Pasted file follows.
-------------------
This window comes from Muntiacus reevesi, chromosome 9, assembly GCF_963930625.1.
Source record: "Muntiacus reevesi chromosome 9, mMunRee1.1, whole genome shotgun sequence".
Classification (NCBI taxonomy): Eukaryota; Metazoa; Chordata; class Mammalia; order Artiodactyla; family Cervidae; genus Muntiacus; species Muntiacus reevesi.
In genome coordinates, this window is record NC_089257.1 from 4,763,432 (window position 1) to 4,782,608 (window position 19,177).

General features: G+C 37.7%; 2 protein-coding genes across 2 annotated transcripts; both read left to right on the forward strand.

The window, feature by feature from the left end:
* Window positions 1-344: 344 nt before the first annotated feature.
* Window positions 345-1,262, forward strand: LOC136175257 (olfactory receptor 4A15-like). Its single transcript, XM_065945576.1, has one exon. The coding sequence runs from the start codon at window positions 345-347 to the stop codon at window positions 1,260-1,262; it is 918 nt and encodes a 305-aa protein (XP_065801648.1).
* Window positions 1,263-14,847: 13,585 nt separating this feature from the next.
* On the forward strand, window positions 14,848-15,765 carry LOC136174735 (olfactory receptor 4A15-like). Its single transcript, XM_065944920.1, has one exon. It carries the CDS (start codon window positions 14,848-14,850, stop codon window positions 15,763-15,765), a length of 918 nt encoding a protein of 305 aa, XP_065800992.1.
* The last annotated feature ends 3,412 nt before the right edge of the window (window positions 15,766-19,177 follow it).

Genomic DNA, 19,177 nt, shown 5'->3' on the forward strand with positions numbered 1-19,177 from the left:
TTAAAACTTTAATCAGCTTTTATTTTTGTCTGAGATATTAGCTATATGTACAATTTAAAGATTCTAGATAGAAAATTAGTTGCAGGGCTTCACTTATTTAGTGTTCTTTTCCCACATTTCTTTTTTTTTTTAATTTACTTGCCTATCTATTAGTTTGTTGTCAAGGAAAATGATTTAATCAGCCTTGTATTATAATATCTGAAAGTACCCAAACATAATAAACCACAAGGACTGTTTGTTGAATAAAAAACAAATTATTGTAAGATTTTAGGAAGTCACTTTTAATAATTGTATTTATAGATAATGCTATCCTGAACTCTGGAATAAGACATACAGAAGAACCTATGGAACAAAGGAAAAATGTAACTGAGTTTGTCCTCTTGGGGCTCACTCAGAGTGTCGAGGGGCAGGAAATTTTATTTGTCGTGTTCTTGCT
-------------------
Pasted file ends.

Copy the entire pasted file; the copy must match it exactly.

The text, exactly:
This window comes from Muntiacus reevesi, chromosome 9, assembly GCF_963930625.1.
Source record: "Muntiacus reevesi chromosome 9, mMunRee1.1, whole genome shotgun sequence".
Classification (NCBI taxonomy): Eukaryota; Metazoa; Chordata; class Mammalia; order Artiodactyla; family Cervidae; genus Muntiacus; species Muntiacus reevesi.
In genome coordinates, this window is record NC_089257.1 from 4,763,432 (window position 1) to 4,782,608 (window position 19,177).

General features: G+C 37.7%; 2 protein-coding genes across 2 annotated transcripts; both read left to right on the forward strand.

The window, feature by feature from the left end:
* Window positions 1-344: 344 nt before the first annotated feature.
* Window positions 345-1,262, forward strand: LOC136175257 (olfactory receptor 4A15-like). Its single transcript, XM_065945576.1, has one exon. The coding sequence runs from the start codon at window positions 345-347 to the stop codon at window positions 1,260-1,262; it is 918 nt and encodes a 305-aa protein (XP_065801648.1).
* Window positions 1,263-14,847: 13,585 nt separating this feature from the next.
* On the forward strand, window positions 14,848-15,765 carry LOC136174735 (olfactory receptor 4A15-like). Its single transcript, XM_065944920.1, has one exon. It carries the CDS (start codon window positions 14,848-14,850, stop codon window positions 15,763-15,765), a length of 918 nt encoding a protein of 305 aa, XP_065800992.1.
* The last annotated feature ends 3,412 nt before the right edge of the window (window positions 15,766-19,177 follow it).

Genomic DNA, 19,177 nt, shown 5'->3' on the forward strand with positions numbered 1-19,177 from the left:
TTAAAACTTTAATCAGCTTTTATTTTTGTCTGAGATATTAGCTATATGTACAATTTAAAGATTCTAGATAGAAAATTAGTTGCAGGGCTTCACTTATTTAGTGTTCTTTTCCCACATTTCTTTTTTTTTTTAATTTACTTGCCTATCTATTAGTTTGTTGTCAAGGAAAATGATTTAATCAGCCTTGTATTATAATATCTGAAAGTACCCAAACATAATAAACCACAAGGACTGTTTGTTGAATAAAAAACAAATTATTGTAAGATTTTAGGAAGTCACTTTTAATAATTGTATTTATAGATAATGCTATCCTGAACTCTGGAATAAGACATACAGAAGAACCTATGGAACAAAGGAAAAATGTAACTGAGTTTGTCCTCTTGGGGCTCACTCAGAGTGTCGAGGGGCAGGAAATTTTATTTGTCGTGTTCTTGCT